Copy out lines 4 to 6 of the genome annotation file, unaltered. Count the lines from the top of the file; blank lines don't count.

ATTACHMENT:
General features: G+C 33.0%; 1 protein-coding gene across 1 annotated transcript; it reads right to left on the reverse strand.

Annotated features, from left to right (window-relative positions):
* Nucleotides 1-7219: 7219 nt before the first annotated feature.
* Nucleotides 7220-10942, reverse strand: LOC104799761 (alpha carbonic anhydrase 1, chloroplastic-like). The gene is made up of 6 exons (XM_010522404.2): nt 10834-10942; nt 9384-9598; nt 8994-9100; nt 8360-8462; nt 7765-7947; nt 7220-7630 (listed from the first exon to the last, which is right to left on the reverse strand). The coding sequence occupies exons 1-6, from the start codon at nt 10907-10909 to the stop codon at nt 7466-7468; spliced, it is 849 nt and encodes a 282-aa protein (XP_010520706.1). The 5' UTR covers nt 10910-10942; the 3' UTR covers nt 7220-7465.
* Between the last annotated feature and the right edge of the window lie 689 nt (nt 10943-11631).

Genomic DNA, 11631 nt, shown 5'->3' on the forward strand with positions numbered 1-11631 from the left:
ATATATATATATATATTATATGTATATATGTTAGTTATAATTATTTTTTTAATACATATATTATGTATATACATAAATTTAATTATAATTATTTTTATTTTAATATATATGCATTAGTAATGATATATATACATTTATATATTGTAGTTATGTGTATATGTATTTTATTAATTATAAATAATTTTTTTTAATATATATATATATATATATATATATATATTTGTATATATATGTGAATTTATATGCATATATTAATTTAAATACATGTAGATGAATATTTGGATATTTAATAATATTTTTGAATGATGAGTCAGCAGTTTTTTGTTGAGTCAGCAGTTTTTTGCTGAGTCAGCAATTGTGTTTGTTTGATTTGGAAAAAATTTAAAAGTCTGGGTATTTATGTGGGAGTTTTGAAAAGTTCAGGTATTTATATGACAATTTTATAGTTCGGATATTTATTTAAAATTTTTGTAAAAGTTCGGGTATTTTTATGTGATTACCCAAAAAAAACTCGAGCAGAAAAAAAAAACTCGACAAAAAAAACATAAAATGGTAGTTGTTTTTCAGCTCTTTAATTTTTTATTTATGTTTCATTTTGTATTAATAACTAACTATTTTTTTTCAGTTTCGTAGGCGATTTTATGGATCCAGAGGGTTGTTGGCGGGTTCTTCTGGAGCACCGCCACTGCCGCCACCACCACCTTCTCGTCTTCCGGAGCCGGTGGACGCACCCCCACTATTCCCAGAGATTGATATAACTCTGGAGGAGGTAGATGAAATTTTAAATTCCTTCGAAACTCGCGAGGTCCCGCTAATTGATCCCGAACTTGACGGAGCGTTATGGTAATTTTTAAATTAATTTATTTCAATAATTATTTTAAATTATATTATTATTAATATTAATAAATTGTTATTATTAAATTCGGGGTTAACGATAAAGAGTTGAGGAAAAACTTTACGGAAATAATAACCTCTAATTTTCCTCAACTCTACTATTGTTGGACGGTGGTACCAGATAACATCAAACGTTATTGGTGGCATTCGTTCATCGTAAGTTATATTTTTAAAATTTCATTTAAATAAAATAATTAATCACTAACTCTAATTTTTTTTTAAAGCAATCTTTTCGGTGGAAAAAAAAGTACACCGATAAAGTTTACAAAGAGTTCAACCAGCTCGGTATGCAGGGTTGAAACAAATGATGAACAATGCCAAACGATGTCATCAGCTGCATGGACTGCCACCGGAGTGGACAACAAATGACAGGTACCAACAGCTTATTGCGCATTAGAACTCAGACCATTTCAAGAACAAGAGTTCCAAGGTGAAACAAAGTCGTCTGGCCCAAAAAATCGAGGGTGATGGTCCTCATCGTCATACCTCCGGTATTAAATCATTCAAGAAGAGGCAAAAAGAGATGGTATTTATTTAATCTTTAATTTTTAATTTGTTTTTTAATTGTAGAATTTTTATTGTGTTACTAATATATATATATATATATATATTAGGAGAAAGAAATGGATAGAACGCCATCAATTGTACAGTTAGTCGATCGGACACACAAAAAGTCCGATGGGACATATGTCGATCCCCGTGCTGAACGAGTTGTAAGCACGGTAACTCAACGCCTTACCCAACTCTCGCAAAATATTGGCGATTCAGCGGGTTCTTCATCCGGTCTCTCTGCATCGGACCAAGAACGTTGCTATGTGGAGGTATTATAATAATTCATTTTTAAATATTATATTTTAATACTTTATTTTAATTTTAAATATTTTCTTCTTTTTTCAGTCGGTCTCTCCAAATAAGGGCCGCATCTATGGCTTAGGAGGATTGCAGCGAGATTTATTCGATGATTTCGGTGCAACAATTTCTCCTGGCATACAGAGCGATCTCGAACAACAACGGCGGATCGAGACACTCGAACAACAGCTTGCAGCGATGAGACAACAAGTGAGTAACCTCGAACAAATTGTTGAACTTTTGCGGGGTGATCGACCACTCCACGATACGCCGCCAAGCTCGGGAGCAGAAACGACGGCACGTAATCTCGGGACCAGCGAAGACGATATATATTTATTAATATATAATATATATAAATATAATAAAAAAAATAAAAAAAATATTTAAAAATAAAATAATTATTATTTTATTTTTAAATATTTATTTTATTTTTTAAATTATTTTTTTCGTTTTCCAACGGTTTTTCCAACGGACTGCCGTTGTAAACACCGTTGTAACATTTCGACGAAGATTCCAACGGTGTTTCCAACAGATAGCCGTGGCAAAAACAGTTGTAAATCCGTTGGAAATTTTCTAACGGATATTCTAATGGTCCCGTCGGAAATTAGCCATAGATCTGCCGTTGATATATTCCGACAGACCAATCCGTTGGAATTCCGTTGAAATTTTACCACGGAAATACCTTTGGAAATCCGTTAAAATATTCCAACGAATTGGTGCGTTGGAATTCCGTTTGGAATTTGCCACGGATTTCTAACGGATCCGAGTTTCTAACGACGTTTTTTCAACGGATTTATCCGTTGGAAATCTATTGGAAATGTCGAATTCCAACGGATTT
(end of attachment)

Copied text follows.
* Nucleotides 7220-10942, reverse strand: LOC104799761 (alpha carbonic anhydrase 1, chloroplastic-like). The gene is made up of 6 exons (XM_010522404.2): nt 10834-10942; nt 9384-9598; nt 8994-9100; nt 8360-8462; nt 7765-7947; nt 7220-7630 (listed from the first exon to the last, which is right to left on the reverse strand). The coding sequence occupies exons 1-6, from the start codon at nt 10907-10909 to the stop codon at nt 7466-7468; spliced, it is 849 nt and encodes a 282-aa protein (XP_010520706.1). The 5' UTR covers nt 10910-10942; the 3' UTR covers nt 7220-7465.
* Between the last annotated feature and the right edge of the window lie 689 nt (nt 10943-11631).

Genomic DNA, 11631 nt, shown 5'->3' on the forward strand with positions numbered 1-11631 from the left: